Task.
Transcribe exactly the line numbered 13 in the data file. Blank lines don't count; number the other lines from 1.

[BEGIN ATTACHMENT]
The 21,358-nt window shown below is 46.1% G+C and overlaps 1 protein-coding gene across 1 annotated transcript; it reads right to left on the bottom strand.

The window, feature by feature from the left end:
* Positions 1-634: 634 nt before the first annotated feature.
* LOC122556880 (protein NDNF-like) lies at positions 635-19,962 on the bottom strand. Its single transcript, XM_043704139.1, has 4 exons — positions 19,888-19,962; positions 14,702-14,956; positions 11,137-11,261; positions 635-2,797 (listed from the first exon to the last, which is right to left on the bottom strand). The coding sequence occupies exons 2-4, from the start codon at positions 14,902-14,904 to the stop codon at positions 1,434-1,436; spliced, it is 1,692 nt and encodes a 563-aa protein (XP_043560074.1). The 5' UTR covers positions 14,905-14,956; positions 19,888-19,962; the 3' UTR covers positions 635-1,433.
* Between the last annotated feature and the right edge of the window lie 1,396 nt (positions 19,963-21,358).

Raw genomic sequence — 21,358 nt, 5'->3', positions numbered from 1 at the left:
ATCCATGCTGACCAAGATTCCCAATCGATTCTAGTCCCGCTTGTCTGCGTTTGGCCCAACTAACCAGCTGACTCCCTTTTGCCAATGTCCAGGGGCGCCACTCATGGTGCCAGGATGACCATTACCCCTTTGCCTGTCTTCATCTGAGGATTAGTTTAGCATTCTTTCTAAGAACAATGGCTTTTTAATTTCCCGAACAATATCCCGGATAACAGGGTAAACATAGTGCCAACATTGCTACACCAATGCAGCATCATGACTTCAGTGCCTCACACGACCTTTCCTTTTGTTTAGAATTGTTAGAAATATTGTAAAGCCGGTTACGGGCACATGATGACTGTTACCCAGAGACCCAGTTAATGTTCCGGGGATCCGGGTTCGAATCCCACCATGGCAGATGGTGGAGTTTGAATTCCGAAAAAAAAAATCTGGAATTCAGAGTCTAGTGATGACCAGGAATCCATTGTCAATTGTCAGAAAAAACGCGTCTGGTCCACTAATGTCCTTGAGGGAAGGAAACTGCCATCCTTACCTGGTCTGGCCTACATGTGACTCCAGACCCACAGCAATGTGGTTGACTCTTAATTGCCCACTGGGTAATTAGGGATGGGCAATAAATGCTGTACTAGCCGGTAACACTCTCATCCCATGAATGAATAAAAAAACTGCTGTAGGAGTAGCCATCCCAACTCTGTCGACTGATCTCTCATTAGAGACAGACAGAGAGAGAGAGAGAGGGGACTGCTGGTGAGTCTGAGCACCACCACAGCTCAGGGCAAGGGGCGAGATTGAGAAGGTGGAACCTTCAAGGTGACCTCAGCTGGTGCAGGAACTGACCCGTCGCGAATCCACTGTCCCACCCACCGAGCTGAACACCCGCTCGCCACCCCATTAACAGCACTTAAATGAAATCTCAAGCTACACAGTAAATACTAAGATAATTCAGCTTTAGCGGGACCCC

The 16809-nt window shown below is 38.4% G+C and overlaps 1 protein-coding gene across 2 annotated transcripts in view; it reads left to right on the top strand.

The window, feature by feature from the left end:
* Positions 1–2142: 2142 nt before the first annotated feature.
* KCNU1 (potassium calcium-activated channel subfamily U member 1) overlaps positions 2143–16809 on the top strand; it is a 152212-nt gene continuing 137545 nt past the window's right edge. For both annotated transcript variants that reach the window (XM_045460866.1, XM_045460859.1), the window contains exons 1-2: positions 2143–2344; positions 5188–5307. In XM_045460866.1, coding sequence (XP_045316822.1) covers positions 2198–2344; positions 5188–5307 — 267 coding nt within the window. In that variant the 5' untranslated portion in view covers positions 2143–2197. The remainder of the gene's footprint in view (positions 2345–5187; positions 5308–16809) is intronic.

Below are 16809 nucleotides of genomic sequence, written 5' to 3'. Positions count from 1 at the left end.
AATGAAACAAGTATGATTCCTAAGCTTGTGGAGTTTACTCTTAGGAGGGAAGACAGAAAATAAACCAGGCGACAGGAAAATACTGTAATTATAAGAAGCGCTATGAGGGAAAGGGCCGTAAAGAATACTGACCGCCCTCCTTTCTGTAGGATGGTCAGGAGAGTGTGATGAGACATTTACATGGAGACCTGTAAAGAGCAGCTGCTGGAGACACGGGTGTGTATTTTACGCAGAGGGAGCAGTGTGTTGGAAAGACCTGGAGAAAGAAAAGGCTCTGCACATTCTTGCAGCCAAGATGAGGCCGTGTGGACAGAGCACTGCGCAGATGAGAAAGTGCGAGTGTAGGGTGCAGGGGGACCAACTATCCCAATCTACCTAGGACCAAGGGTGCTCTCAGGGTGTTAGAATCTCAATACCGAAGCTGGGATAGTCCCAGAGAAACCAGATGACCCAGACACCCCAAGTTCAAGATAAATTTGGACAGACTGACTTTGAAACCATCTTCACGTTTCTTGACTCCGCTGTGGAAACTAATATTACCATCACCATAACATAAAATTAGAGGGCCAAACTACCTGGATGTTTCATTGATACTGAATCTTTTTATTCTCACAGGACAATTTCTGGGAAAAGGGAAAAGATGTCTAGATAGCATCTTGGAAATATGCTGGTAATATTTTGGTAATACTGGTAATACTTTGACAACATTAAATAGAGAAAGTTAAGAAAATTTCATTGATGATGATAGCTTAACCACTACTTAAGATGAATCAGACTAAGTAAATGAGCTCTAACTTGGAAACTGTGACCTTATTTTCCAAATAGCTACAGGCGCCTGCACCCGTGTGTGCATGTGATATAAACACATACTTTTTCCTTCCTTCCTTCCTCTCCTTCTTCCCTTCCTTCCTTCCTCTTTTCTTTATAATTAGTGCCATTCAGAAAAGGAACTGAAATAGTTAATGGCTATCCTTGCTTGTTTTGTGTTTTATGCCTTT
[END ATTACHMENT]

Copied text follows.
AATGAAACAAGTATGATTCCTAAGCTTGTGGAGTTTACTCTTAGGAGGGAAGACAGAAAATAAACCAGGCGACAGGAAAATACTGTAATTATAAGAAGCGCTATGAGGGAAAGGGCCGTAAAGAATACTGACCGCCCTCCTTTCTGTAGGATGGTCAGGAGAGTGTGATGAGACATTTACATGGAGACCTGTAAAGAGCAGCTGCTGGAGACACGGGTGTGTATTTTACGCAGAGGGAGCAGTGTGTTGGAAAGACCTGGAGAAAGAAAAGGCTCTGCACATTCTTGCAGCCAAGATGAGGCCGTGTGGACAGAGCACTGCGCAGATGAGAAAGTGCGAGTGTAGGGTGCAGGGGGACCAACTATCCCAATCTACCTAGGACCAAGGGTGCTCTCAGGGTGTTAGAATCTCAATACCGAAGCTGGGATAGTCCCAGAGAAACCAGATGACCCAGACACCCCAAGTTCAAGATAAATTTGGACAGACTGACTTTGAAACCATCTTCACGTTTCTTGACTCCGCTGTGGAAACTAATATTACCATCACCATAACATAAAATTAGAGGGCCAAACTACCTGGATGTTTCATTGATACTGAATCTTTTTATTCTCACAGGACAATTTCTGGGAAAAGGGAAAAGATGTCTAGATAGCATCTTGGAAATATGCTGGTAATATTTTGGTAATACTGGTAATACTTTGACAACATTAAATAGAGAAAGTTAAGAAAATTTCATTGATGATGATAGCTTAACCACTACTTAAGATGAATCAGACTAAGTAAATGAGCTCTAACTTGGAAACTGTGACCTTATTTTCCAAATAGCTACAGGCGCCTGCACCCGTGTGTGCATGTGATATAAACACATACTTTTTCCTTCCTTCCTTCCTCTCCTTCTTCCCTTCCTTCCTTCCTCTTTTCTTTATAATTAGTGCCATTCAGAAAAGGAACTGAAATAGTTAATGGCTATCCTTGCTTGTTTTGTGTTTTATGCCTTT